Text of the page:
Recommended by virgin_undergrad: “If you were to recall, Martyn See made headlines a couple of months ago when he was investigated by the police and allegedly forced to withdraw his short film ‘Singapore Rebel’ from the Singapore International Film Festival. It wasn’t until i googled ’singapore’ under the google’s video search did i realise that the video was available on the internet.
Technorati Tags: censorship, east asia, media, southeast asia, singapore rebel, singapore
With the US State Department issuing terror alert warnings for Guangzhou and other areas, it’s refreshing to see that the capital has started taking precautions.:
This sign I noticed in the Sanlitun diplomatic compound in Beijing: You are not allowed to blow up your car! Not sure if it is a temporary sign (Mr. Bush will visit Beijing this week) or whether it has been here longer already. Or does it mean something else?
Technorati Tags: asia, china, east asia, northeast asia
Via Danwei, a brief translation of an excellent Caijing magazine editorial criticizing reportage on the Avian Flu by China’s media.:
But despite [the greater transparency of the government in the wake of SARS], the domestic press still lags noticeably behind in its coverage. News about the virus often takes a detour to reach domestic audiences: it is first covered by foreign media, and then picked up by domestic press. Journalists sent to infected areas also say that local officials have not been cooperative enough…
…Clearly, we still have a ways to go in China to create completely transparent mechanisms for media scrutiny and the release of information to the public. But only by doing this can we build an environment conducive to enhancing public health and national health standards. In this sense, the latest round of bad news about avian flu, as worrying as it is, may prove to be a blessing in disguise. It calls attention to our inadequacies.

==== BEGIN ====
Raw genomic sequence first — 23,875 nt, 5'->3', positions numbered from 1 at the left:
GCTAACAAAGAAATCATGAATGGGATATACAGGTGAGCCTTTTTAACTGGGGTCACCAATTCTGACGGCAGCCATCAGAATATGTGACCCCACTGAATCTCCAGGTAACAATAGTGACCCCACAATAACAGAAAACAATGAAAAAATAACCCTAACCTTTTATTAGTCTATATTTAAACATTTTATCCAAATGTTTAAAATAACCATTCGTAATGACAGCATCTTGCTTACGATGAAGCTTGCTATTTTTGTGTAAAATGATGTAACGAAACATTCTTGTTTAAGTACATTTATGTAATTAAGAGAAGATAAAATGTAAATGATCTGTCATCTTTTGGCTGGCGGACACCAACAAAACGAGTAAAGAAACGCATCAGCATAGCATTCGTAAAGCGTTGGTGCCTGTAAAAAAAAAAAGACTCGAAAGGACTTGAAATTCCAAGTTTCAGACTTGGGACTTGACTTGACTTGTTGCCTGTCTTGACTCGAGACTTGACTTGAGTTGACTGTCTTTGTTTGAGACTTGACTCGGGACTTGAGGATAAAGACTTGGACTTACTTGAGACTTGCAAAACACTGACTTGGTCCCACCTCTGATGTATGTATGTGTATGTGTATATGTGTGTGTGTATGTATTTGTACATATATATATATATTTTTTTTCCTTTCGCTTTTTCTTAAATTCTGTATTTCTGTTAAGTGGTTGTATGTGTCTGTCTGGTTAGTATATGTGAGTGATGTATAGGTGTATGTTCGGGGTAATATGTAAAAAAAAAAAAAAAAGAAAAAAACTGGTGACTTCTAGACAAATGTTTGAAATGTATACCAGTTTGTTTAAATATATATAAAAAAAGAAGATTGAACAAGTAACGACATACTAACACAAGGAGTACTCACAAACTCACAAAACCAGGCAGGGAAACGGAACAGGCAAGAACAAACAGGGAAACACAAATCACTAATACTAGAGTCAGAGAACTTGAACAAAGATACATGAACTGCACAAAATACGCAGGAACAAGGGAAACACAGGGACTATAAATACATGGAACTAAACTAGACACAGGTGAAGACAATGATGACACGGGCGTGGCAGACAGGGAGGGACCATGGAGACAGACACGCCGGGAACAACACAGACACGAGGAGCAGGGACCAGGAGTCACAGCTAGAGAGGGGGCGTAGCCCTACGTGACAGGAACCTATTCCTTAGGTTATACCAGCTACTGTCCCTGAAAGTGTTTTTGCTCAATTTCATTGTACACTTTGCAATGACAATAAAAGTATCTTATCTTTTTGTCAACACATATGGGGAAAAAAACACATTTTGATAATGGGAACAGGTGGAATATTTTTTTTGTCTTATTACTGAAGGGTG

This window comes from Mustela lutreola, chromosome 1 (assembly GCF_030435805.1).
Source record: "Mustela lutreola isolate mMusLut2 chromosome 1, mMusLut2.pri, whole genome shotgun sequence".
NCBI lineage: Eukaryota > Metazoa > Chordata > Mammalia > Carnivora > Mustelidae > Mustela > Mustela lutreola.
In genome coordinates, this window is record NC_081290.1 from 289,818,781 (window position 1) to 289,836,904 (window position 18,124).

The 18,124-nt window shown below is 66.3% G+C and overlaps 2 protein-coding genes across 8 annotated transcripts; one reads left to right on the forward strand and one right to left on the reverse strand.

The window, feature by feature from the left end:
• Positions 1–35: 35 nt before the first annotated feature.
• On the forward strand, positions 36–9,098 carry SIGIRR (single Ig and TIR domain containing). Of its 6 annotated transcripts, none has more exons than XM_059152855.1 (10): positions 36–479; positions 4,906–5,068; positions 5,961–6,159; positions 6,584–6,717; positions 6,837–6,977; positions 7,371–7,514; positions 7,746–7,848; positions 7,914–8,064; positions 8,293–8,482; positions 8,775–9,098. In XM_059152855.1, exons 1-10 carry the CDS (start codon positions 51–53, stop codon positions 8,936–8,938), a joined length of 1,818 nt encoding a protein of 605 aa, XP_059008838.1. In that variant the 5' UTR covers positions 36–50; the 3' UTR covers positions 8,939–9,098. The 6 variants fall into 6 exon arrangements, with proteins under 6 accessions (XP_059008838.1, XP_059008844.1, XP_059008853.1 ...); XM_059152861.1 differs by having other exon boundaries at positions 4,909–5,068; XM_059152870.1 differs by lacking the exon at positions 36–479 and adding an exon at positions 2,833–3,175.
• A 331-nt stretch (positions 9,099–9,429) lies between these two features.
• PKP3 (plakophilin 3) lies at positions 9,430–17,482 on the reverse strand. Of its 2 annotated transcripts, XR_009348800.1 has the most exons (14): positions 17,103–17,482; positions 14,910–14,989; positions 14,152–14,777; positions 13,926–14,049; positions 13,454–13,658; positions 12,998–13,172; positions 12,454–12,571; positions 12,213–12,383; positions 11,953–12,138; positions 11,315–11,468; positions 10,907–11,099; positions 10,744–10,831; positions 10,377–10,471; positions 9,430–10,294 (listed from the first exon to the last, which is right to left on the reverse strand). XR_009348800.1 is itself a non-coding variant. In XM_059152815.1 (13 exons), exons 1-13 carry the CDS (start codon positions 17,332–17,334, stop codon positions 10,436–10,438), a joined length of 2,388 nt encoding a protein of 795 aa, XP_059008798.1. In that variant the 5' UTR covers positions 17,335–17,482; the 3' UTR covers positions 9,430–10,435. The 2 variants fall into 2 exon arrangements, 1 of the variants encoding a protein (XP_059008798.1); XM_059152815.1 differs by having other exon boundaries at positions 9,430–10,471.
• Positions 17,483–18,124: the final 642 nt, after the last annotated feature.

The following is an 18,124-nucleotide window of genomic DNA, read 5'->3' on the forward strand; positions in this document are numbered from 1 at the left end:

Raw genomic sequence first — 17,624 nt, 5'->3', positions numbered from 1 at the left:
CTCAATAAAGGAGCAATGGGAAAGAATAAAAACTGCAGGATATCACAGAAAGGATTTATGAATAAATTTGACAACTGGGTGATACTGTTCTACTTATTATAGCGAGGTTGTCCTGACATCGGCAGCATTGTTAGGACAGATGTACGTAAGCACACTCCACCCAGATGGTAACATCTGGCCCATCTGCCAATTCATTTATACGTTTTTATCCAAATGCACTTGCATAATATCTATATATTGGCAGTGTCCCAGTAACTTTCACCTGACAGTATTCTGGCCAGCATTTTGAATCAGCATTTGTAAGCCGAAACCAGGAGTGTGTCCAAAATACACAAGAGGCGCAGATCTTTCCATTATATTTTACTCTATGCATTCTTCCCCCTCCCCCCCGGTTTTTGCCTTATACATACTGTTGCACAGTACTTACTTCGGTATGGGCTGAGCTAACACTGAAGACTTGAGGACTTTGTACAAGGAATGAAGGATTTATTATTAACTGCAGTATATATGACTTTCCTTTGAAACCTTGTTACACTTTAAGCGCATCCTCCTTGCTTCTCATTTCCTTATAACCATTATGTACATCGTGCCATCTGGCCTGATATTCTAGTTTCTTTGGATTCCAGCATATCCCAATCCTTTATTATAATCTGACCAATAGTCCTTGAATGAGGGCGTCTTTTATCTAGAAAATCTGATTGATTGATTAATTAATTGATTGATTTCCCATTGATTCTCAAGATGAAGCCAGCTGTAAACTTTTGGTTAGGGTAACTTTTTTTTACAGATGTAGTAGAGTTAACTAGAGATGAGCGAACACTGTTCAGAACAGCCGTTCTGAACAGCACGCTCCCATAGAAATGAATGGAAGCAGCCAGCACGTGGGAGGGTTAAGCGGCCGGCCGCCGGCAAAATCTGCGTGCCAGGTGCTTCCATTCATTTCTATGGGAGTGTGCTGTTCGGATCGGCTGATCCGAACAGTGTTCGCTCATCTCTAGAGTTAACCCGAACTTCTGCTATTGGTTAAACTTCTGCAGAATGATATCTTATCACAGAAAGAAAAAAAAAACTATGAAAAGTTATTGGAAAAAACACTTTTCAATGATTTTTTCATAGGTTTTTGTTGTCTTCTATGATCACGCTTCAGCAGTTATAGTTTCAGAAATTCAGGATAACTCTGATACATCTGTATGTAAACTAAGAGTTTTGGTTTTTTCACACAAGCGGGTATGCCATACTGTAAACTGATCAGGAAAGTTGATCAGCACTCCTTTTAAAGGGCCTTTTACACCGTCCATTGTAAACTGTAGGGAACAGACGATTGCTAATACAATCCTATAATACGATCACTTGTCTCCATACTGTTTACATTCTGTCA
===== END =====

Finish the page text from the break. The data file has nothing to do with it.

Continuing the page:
The Caijing piece is a fair assessment of the failings of China’s media in this matter. While it has been pointed out elsewhere that China’s media has been reporting on the flu, contrary to some media reports, it has been lagging.
Technorati Tags: asia, china, east asia, media, northeast asia
Although the five friendlies, Beijing’s choice of Olympic mascots, have been getting critical reviews elsewhere - AsiaPundit is giving them a thumbs-up.:
Note that AP has been a big Powerpuff Girls fan, and the endorsement of the Five Friendlies is tentative. A demonstration of superpowers is required. Better still, a duel. I think the girls could take out the ‘Friendlies’ as easily as they did the Gangreen Gang. Blossom looks concerned, but Bubbles and Buttercup seem confident.
(While admitting to liking cute Asian things, note that Asiapundit still hates the damn mouthless cat.)
Technorati Tags: asia, china, east asia, northeast asia
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Mao: The Unknown Story - by Jung Chang and Jon Halliday:
A controversial and damning biography of the Helmsman.